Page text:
Sold for $148,500 at 2009 Gooding & Company
In the post-World War II era, most of the cars were bodied in-house by the automakers. Only a few companies relied on coachbuilders to perform their craft, fitting hand-formed bodies onto their chassis. In France, most of the vehicles produced were either small-displacmenet urban conveyances or the ultra-luxury expensive vehicles. This was due to high taxes and government regulations, among other reasons.
At the Paris Auto Salon in 1955, Talbot-Lago introduced a car that went against the grain; it had a capable powerplant and stylish good looks. The engine was a twin-overhead cam unit mated to a four-speed gearbox. The construction was tubular featuring an independent front setup comprised of upper and lower A-arms. Carlo Delaisse, the chief designer for Letourneur et Marchand, penned the seductive lines of the new show car.
Though the car would become a commercial failure, it was a refreshing new design for the French enthusiasts. The T14 was an expensive car, costing twice as a Jaguar XK140.
This example was registered in France on May 15th of 1956. It is believed that in 1957 it was in new ownership, and given new registration. By 1991, it was in the care of a Paris resident. By 2005, it had been purchased by a German dealer, who sold it to Mr. James Weddle of st. Louis, Missouri, the following year. It later entered the Michael Schudroff collection.
The engine is a dual overhead cam four-cylinder unit offering 120 horsepower with the held of the dual Zenith carburetors. There is a four-speed Pont A Mousson manual gearbox and four-wheel hydraulic drum brakes.
In 2009, this Talbot-Lago was offered for sale at Gooding & Company's auction held at Pebble Beach, California. The lot was estimated to sell for $150,000 - $200,000. The lot was sold for the sum of $148,500, inclusive of buyer's premium.By Daniel Vaughan | Jan 2010
Sold for $423,500 at 2014 RM Sothebys
In the mid-1930s, Major Anthony E. Lago, head engineer of the Sunbeam-Talbot-Darracq's French branch, purchased the French branch of the bankrupt company from the Rootes Group. Thus was born the Talbot-Lago marque. Major Lago was joined by engine designer, Walter Becchia, and together they introduced a series of cars that were powered by an all-new six-cylinder design of varying displacements. The powerplant featured pushrod-operated overhead valves in a hemispheric combustion chamber.
Though the company had a suitable engine, Lago also realized several other measures were required to turn Talbot around. He wanted to reduce expenses, build lighter, more sporting cars, and use racing for development and publicity. Stretching the company's limited resources often meant that many of the cars raced were closely related to Talbot-Lago's production models.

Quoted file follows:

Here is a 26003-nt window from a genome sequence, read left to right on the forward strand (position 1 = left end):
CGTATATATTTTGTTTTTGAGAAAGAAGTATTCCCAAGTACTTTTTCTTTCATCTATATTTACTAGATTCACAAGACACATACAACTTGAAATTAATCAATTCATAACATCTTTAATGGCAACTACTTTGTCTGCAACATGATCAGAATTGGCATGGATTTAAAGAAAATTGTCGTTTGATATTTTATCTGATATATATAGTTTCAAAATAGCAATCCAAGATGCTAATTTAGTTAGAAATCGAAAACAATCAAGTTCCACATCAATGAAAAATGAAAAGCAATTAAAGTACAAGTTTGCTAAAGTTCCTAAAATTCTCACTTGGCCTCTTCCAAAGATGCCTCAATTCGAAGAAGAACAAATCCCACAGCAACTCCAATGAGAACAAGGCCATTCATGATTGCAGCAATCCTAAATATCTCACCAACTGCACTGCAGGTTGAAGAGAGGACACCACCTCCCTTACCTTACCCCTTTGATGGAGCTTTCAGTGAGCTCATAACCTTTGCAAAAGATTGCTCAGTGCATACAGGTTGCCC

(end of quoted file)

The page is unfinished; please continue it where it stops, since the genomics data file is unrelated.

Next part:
In 1935, the French Grand Prix allowed sports cars to compete, prompting Talbot-Lago to create the 4-liter T150 C, still relying on the effective and proven single-cam, hemispherical combustion-chamber cylinder head.
Over the years, the Talbot-Lago T150C would help put the company on the map, with several important victories, including wins at the Tunis Grand Prix, earning the top positions in the Tourist Trophy and sweeping all three top places at the French Grand prix in 1937. They recorded further successes at LeMans in 1938 when Jean Prenant and Andre Morel averaged 123.3 km per hour, finishing in third place in one of four Talbot-Lagos entered in the Sarthe classic by Luigi Chinetti.
After World War II, a new 4.5-liter engine with twin camshafts was designed and used successfully, including a victory at Le Mans in 1950 by Louis Rosier. That same powerplant would be used in the short-wheelbase Grand Sport, which remained the most powerful and fastest road car for several years.
The company enjoyed early success in the post-War era. Their vehicles were a perfect combination of elegant and sporty. Unfortunately, by 1953, the taxes levied on larger cars devastated Lago's finances. In 1954, in a last attempt to save the company, the T14LS was introduced. Again, they were elegant and sporty, but with just 54 examples produced through 1959, they did little to help save the struggling company.
The T14LS featured a tubular chassis with power being supplied by a 2.5-liter, four-cylinder engine that had a five main-bearing block, twin in-block camshafts, and a hemispherical alloy cylinder head with twin Zenith 32-millimeter carburetors. The 120 horsepower engine was mated to an all-synchromesh Pont-a-Mousson four-speed gearbox. The elegant coupe bodies were designed by Carlo Delaisse of Letourneur et Marchant. Chassis Number 140037
This car was completed in March of 1956 and was sold to a Swiss client, with whom it would remain for many years. In 1998 (the owner at the time was Mr. Jackson Brooks) the car was imported into the United States, and it has since changed ownership a few times.
In 2004, the car was given a complete body-off restoration with a full engine rebuild. Upon completion, the car was finished in Verte Cendre Metallize, or Sage Green Metallic.
The car has been shown at the 2012 Hillsborough Concours d'Elegance, where it received a class award and the Honorary Judge Perpetual Award. In 2013 it was shown at the Concourso Villa d'Este, where it won Most Sensitive Restoration.By Daniel Vaughan | Feb 2014